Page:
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Raising the Minimum Wage Won't Solve Poverty

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Raising the Minimum Wage Won't Solve Poverty

July 8, 2014

It would be wonderful if we could lift millions out of poverty by raising the federal minimum wage. While it may be well-intentioned, this proposal will not alleviate poverty in America. These three numbers below tell us why:

47 million: The number of Americans who live on incomes

below the federal poverty line

3.3 million: The number of Americans earning the minimum wage or below. Half of these earners are under 25 years old, so it is normal for their earnings to be low, and two-thirds are working part-time.  

750,000: The number of minimum wage earners living below the federal poverty line. This is only 1.6 percent of those in poverty.

 

 

When we do the math, we see that 23 percent of minimum wage earners live in poverty. If we are going to lift millions of Americans out of poverty, we are going to need much more than an increase in our federal minimum wage.

Raising the minimum wage could put out of work the very people this policy aims to help. It forces employers to pay workers more, but it does not force employers to hire those with the same skills that they formerly employed at a lower wage. They could hire higher-skill workers and use self-order kiosks in restaurants or self-scanners at supermarkets.

For these 750,000 people, raising the minimum wage might help them out of poverty, but only if they are able to keep their jobs after the wage increase. Those who are no longer employed at the higher minimum wage are not lifted out of poverty, they are in worse straits because now they are unemployed.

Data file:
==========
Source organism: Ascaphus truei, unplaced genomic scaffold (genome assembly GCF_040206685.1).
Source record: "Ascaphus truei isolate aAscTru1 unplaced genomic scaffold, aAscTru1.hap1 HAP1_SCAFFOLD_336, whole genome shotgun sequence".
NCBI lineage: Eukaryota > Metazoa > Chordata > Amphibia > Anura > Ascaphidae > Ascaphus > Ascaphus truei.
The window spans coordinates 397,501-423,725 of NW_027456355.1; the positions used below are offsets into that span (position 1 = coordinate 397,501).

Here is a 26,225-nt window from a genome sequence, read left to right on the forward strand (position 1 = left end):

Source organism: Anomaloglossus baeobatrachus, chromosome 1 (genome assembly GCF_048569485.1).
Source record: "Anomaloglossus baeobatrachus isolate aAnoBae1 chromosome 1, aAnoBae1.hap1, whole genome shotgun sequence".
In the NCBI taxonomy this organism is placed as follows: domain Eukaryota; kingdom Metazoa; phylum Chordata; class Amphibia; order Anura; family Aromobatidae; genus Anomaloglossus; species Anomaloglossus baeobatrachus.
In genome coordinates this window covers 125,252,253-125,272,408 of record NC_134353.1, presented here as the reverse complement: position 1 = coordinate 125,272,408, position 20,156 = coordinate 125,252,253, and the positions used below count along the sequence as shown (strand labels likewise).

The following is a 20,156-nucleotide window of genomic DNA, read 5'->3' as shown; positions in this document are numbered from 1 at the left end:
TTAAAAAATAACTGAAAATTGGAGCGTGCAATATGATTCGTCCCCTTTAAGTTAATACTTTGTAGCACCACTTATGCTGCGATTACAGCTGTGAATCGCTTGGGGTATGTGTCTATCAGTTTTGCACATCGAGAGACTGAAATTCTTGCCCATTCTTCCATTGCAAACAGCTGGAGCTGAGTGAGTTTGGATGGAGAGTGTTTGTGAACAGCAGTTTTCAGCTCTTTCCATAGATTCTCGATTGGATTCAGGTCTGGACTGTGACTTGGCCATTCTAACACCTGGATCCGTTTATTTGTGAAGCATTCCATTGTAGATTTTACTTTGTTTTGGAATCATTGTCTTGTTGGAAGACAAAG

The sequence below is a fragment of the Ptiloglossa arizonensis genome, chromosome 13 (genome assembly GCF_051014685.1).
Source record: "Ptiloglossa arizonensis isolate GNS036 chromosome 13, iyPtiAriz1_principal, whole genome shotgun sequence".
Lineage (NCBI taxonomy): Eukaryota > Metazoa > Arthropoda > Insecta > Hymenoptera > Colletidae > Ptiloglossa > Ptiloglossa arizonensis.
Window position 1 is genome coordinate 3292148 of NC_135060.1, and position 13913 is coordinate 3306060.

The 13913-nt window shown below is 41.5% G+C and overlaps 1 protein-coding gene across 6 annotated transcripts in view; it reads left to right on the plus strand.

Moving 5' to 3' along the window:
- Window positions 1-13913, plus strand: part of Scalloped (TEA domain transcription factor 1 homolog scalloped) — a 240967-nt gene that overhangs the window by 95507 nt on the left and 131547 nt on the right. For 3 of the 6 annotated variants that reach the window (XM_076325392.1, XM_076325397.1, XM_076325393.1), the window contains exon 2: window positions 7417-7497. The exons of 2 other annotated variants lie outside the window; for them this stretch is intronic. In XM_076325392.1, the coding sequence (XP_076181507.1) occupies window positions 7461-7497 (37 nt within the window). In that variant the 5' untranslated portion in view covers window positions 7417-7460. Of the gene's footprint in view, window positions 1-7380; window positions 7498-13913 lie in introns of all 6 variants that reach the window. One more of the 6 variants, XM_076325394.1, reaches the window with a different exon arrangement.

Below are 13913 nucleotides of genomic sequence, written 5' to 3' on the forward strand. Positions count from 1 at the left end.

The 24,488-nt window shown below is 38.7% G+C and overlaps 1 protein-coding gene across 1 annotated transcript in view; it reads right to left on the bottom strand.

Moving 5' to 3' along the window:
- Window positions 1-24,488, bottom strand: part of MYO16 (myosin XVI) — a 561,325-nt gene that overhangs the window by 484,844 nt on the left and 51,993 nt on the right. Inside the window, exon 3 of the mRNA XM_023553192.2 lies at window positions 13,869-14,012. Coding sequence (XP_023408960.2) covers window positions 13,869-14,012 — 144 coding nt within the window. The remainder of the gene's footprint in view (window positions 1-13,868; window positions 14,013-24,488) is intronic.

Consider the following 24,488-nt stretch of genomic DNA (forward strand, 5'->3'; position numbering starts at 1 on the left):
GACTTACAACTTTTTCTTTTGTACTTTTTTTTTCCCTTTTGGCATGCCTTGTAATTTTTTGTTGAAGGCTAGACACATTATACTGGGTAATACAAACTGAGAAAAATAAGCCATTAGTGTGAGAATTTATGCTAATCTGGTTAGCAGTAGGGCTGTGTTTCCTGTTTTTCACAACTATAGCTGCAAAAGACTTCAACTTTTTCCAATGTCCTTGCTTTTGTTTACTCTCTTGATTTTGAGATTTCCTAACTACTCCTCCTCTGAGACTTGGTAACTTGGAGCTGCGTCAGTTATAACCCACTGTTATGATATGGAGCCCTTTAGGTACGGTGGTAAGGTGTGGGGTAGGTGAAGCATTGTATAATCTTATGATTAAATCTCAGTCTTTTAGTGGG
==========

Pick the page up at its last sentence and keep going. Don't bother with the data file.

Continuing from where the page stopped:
Applying a one-size-fits-all standard creates problems in a country as geographically and economically diverse as the United States.

Living costs vary across the country. While affluent Seattle may be able to sustain a $15 minimum wage, the same cannot be said for the local economies in rural America. Seattle's median hourly wage is $22.43, and less than 8 percent of employment is in food preparation.

In contrast, food preparation is the largest major employment group in Myrtle Beach, South Carolina, where the median hourly wage is only $11.52. The federal government should not force these two cities to have the same minimum wage. Rather, individual states should be able to set their own wages.

Real problems, such as poverty, require real solutions, such as improving the education system so people are better prepared to earn high-wage jobs. Or attracting more businesses to America by lowering our 35 percent corporate tax rate to our competitors' average of 24 percent. Raising the minimum wage is well-intentioned, but it is not a real solution to poverty.

 

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